The British believe that the Sputnik virus can trigger the synthesis of some of its proteins in our cells.

In yesterday's comments the British, about our Sputnik, a remark flashed that the adenovirus vector from such vaccines can launch not only the gene of a dangerous virus important for immunity, but also its adenoviral genes can also unfold. Well, they gave a link to the British study on this topic.

The point was this. British scientists took their vector vaccine based on chimpanzee adenovirus and injected it into human cell cultures.

Such cultures of human cells are stored in special banks. I mean, not in glass jars, but in storage facilities.

Some of the cells that the British used in the experiment were normal, and some were tumor. It is convenient to work with tumor cells because they are immortal. Just add veal serum and antibiotics to them so that they don't go bad, and the cells will multiply endlessly.

And now it turned out that in normal human cells, the monkey vector behaves decently, and in tumor cells it starts to launch some of its hidden adenoviral genes.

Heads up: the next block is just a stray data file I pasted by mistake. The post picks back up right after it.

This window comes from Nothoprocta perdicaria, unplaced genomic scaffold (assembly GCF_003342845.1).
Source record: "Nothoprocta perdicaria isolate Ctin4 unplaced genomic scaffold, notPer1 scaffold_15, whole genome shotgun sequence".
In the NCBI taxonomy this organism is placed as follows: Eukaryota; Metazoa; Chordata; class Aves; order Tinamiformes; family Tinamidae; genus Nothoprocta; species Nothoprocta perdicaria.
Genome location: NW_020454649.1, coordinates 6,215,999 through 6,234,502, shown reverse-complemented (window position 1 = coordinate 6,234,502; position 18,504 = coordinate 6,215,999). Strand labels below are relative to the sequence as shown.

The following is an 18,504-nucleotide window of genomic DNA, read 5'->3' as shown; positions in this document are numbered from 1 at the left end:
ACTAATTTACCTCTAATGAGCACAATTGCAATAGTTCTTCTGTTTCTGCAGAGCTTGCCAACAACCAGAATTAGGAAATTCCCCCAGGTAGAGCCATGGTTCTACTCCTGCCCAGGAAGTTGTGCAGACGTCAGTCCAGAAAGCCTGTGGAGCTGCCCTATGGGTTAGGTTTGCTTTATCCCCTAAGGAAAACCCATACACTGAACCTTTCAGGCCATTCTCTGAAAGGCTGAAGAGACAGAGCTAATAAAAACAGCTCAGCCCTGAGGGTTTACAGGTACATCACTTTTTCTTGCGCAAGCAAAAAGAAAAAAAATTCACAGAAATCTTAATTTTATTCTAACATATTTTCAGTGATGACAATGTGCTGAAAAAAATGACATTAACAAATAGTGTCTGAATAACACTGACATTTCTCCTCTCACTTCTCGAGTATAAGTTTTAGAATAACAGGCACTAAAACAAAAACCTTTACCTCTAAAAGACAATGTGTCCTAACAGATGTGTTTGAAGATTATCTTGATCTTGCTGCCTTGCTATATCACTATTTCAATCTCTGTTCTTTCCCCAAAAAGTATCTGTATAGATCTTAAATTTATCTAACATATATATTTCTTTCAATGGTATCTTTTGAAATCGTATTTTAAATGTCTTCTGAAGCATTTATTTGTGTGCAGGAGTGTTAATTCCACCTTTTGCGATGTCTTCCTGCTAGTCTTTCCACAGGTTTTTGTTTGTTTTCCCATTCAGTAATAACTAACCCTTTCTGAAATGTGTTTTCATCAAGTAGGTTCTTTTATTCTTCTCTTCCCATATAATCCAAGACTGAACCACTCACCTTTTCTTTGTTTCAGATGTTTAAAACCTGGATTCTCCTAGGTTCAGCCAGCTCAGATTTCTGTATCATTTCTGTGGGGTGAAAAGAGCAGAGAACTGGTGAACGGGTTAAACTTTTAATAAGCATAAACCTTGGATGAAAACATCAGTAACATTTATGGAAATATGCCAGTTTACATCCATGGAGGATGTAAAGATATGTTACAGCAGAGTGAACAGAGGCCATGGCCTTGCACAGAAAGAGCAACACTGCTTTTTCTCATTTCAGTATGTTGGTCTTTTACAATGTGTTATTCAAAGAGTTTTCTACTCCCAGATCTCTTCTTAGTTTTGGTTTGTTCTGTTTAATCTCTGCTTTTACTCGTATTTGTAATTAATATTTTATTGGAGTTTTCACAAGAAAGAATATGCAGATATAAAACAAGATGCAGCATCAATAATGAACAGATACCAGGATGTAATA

Well, that is, the chimpanzee adenovirus successfully coped with the delivery of the desired gene into the cell nuclei, but at the same time it still had time to start the synthesis of some of its adenoviral proteins. There were very few of these proteins, but scientists caught them using special methods.

It's hard to say what that means. And the tumor cells themselves, on which such an outrage occurred, were not normal. In those cells, even the chromosomes were one and a half times the norm.

In short, the fact took place. The English anticonoid vaccine based on the monkey adenovirus vector managed to slip into some cells not only a useful gene, but also its own genes. At least it wasn't our vaccine. And thanks for that!

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